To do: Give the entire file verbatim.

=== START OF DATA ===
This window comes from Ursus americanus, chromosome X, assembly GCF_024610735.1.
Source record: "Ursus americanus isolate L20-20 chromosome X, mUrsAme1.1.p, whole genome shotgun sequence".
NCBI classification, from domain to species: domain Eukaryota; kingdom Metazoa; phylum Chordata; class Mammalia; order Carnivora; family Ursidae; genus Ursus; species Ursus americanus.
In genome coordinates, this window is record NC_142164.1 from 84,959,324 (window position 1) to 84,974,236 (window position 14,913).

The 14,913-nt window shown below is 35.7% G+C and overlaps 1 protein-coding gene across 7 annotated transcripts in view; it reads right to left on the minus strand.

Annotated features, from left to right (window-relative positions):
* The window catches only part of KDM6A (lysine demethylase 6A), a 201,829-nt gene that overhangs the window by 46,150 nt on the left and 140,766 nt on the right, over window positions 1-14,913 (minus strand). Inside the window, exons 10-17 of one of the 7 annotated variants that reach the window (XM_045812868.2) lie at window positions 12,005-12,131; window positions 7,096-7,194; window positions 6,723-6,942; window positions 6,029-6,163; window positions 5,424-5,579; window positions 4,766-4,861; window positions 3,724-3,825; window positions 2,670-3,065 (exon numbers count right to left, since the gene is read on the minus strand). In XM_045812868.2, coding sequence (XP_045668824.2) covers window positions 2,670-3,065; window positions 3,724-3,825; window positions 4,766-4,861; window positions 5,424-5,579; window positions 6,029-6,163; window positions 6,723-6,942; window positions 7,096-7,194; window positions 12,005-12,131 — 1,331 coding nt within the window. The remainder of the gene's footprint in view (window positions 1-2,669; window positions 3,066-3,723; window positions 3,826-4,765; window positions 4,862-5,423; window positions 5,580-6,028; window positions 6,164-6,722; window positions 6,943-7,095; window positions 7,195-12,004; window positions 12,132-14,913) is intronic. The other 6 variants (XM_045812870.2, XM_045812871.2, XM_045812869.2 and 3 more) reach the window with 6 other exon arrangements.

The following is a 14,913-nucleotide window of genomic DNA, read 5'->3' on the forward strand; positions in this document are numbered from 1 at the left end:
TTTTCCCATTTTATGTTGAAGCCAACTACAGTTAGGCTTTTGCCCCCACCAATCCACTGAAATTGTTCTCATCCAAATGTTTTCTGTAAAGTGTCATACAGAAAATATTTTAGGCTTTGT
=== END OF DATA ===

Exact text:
This window comes from Ursus americanus, chromosome X, assembly GCF_024610735.1.
Source record: "Ursus americanus isolate L20-20 chromosome X, mUrsAme1.1.p, whole genome shotgun sequence".
NCBI classification, from domain to species: domain Eukaryota; kingdom Metazoa; phylum Chordata; class Mammalia; order Carnivora; family Ursidae; genus Ursus; species Ursus americanus.
In genome coordinates, this window is record NC_142164.1 from 84,959,324 (window position 1) to 84,974,236 (window position 14,913).

The 14,913-nt window shown below is 35.7% G+C and overlaps 1 protein-coding gene across 7 annotated transcripts in view; it reads right to left on the minus strand.

Annotated features, from left to right (window-relative positions):
* The window catches only part of KDM6A (lysine demethylase 6A), a 201,829-nt gene that overhangs the window by 46,150 nt on the left and 140,766 nt on the right, over window positions 1-14,913 (minus strand). Inside the window, exons 10-17 of one of the 7 annotated variants that reach the window (XM_045812868.2) lie at window positions 12,005-12,131; window positions 7,096-7,194; window positions 6,723-6,942; window positions 6,029-6,163; window positions 5,424-5,579; window positions 4,766-4,861; window positions 3,724-3,825; window positions 2,670-3,065 (exon numbers count right to left, since the gene is read on the minus strand). In XM_045812868.2, coding sequence (XP_045668824.2) covers window positions 2,670-3,065; window positions 3,724-3,825; window positions 4,766-4,861; window positions 5,424-5,579; window positions 6,029-6,163; window positions 6,723-6,942; window positions 7,096-7,194; window positions 12,005-12,131 — 1,331 coding nt within the window. The remainder of the gene's footprint in view (window positions 1-2,669; window positions 3,066-3,723; window positions 3,826-4,765; window positions 4,862-5,423; window positions 5,580-6,028; window positions 6,164-6,722; window positions 6,943-7,095; window positions 7,195-12,004; window positions 12,132-14,913) is intronic. The other 6 variants (XM_045812870.2, XM_045812871.2, XM_045812869.2 and 3 more) reach the window with 6 other exon arrangements.

The following is a 14,913-nucleotide window of genomic DNA, read 5'->3' on the forward strand; positions in this document are numbered from 1 at the left end:
TTTTCCCATTTTATGTTGAAGCCAACTACAGTTAGGCTTTTGCCCCCACCAATCCACTGAAATTGTTCTCATCCAAATGTTTTCTGTAAAGTGTCATACAGAAAATATTTTAGGCTTTGT